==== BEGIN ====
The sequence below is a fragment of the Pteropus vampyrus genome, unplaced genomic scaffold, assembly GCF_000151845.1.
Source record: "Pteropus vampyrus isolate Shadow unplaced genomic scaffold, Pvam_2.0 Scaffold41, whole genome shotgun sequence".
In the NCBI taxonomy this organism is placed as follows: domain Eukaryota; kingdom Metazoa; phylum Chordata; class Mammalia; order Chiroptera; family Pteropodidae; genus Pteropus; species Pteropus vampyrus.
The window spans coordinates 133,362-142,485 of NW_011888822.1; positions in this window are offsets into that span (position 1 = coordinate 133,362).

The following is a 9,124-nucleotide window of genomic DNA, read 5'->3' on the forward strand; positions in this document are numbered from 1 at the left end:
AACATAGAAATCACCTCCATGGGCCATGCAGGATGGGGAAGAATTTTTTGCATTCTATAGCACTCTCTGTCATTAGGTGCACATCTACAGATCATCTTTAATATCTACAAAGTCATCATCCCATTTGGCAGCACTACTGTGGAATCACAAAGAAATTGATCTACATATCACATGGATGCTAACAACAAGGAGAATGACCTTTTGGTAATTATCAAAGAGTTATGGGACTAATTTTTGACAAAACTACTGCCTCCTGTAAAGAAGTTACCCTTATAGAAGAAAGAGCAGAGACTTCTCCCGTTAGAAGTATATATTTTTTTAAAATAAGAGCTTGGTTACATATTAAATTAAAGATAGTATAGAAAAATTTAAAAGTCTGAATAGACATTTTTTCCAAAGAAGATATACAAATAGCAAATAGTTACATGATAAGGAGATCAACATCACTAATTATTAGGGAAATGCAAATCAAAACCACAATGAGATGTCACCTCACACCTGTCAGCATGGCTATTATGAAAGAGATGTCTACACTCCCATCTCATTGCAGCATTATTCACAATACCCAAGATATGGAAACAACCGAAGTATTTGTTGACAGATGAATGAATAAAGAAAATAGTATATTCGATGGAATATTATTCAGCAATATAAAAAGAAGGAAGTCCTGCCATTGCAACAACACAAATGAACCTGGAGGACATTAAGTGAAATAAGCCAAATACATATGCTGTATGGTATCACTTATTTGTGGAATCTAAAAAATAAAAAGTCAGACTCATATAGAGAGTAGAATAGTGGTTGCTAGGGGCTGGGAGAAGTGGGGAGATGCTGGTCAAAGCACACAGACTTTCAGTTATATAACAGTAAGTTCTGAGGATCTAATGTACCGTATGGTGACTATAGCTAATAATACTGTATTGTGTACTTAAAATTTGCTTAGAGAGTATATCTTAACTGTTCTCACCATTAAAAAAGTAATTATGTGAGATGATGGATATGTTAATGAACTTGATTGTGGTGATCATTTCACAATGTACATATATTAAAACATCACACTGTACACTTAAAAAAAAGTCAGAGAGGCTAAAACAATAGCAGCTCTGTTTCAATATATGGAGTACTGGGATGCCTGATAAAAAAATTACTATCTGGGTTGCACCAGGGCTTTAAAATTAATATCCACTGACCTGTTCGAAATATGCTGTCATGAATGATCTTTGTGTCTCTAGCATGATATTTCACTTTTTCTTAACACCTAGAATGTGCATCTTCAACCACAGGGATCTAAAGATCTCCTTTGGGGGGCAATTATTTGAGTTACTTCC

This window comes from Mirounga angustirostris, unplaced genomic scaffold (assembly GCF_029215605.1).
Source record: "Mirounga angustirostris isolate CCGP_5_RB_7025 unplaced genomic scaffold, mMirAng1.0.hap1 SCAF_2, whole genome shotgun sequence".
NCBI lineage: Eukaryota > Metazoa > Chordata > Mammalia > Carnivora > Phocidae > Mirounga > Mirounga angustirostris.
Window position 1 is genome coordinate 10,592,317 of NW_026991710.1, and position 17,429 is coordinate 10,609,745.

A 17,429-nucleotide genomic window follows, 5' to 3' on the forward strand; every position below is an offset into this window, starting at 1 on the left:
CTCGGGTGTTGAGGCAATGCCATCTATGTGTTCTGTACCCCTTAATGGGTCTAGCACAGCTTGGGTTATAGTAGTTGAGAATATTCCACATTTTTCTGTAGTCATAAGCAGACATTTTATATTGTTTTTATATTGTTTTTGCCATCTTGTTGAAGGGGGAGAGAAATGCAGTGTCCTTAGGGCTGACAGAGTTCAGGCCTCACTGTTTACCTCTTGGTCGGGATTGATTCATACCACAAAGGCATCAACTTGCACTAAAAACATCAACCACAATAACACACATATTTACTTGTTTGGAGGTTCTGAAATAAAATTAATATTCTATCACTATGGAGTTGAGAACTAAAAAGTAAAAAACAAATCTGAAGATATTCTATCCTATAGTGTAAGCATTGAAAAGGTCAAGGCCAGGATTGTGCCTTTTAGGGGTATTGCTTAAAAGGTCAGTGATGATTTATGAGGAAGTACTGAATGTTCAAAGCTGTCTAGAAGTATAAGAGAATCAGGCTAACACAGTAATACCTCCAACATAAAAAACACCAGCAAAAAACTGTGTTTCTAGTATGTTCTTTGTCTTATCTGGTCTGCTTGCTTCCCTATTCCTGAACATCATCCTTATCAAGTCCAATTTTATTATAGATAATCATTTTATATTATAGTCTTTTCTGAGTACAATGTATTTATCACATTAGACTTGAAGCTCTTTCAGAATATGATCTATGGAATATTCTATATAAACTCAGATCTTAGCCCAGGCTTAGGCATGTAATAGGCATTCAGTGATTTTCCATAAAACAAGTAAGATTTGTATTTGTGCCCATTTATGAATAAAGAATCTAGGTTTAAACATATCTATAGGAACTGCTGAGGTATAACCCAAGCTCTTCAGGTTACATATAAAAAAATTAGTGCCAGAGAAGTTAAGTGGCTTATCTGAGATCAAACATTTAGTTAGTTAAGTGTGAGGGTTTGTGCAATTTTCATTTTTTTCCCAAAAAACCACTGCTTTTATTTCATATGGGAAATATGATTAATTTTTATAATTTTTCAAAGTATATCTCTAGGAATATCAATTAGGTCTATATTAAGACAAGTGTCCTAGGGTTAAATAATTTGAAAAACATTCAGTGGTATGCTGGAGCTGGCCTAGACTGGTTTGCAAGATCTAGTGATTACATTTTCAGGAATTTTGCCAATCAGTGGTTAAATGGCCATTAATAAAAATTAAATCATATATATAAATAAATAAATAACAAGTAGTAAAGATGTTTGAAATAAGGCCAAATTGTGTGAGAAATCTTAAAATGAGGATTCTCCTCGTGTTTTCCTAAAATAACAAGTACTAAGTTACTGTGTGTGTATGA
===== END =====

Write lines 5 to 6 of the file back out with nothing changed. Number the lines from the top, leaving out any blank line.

The following is a 9,124-nucleotide window of genomic DNA, read 5'->3' on the forward strand; positions in this document are numbered from 1 at the left end:
AACATAGAAATCACCTCCATGGGCCATGCAGGATGGGGAAGAATTTTTTGCATTCTATAGCACTCTCTGTCATTAGGTGCACATCTACAGATCATCTTTAATATCTACAAAGTCATCATCCCATTTGGCAGCACTACTGTGGAATCACAAAGAAATTGATCTACATATCACATGGATGCTAACAACAAGGAGAATGACCTTTTGGTAATTATCAAAGAGTTATGGGACTAATTTTTGACAAAACTACTGCCTCCTGTAAAGAAGTTACCCTTATAGAAGAAAGAGCAGAGACTTCTCCCGTTAGAAGTATATATTTTTTTAAAATAAGAGCTTGGTTACATATTAAATTAAAGATAGTATAGAAAAATTTAAAAGTCTGAATAGACATTTTTTCCAAAGAAGATATACAAATAGCAAATAGTTACATGATAAGGAGATCAACATCACTAATTATTAGGGAAATGCAAATCAAAACCACAATGAGATGTCACCTCACACCTGTCAGCATGGCTATTATGAAAGAGATGTCTACACTCCCATCTCATTGCAGCATTATTCACAATACCCAAGATATGGAAACAACCGAAGTATTTGTTGACAGATGAATGAATAAAGAAAATAGTATATTCGATGGAATATTATTCAGCAATATAAAAAGAAGGAAGTCCTGCCATTGCAACAACACAAATGAACCTGGAGGACATTAAGTGAAATAAGCCAAATACATATGCTGTATGGTATCACTTATTTGTGGAATCTAAAAAATAAAAAGTCAGACTCATATAGAGAGTAGAATAGTGGTTGCTAGGGGCTGGGAGAAGTGGGGAGATGCTGGTCAAAGCACACAGACTTTCAGTTATATAACAGTAAGTTCTGAGGATCTAATGTACCGTATGGTGACTATAGCTAATAATACTGTATTGTGTACTTAAAATTTGCTTAGAGAGTATATCTTAACTGTTCTCACCATTAAAAAAGTAATTATGTGAGATGATGGATATGTTAATGAACTTGATTGTGGTGATCATTTCACAATGTACATATATTAAAACATCACACTGTACACTTAAAAAAAAGTCAGAGAGGCTAAAACAATAGCAGCTCTGTTTCAATATATGGAGTACTGGGATGCCTGATAAAAAAATTACTATCTGGGTTGCACCAGGGCTTTAAAATTAATATCCACTGACCTGTTCGAAATATGCTGTCATGAATGATCTTTGTGTCTCTAGCATGATATTTCACTTTTTCTTAACACCTAGAATGTGCATCTTCAACCACAGGGATCTAAAGATCTCCTTTGGGGGGCAATTATTTGAGTTACTTCC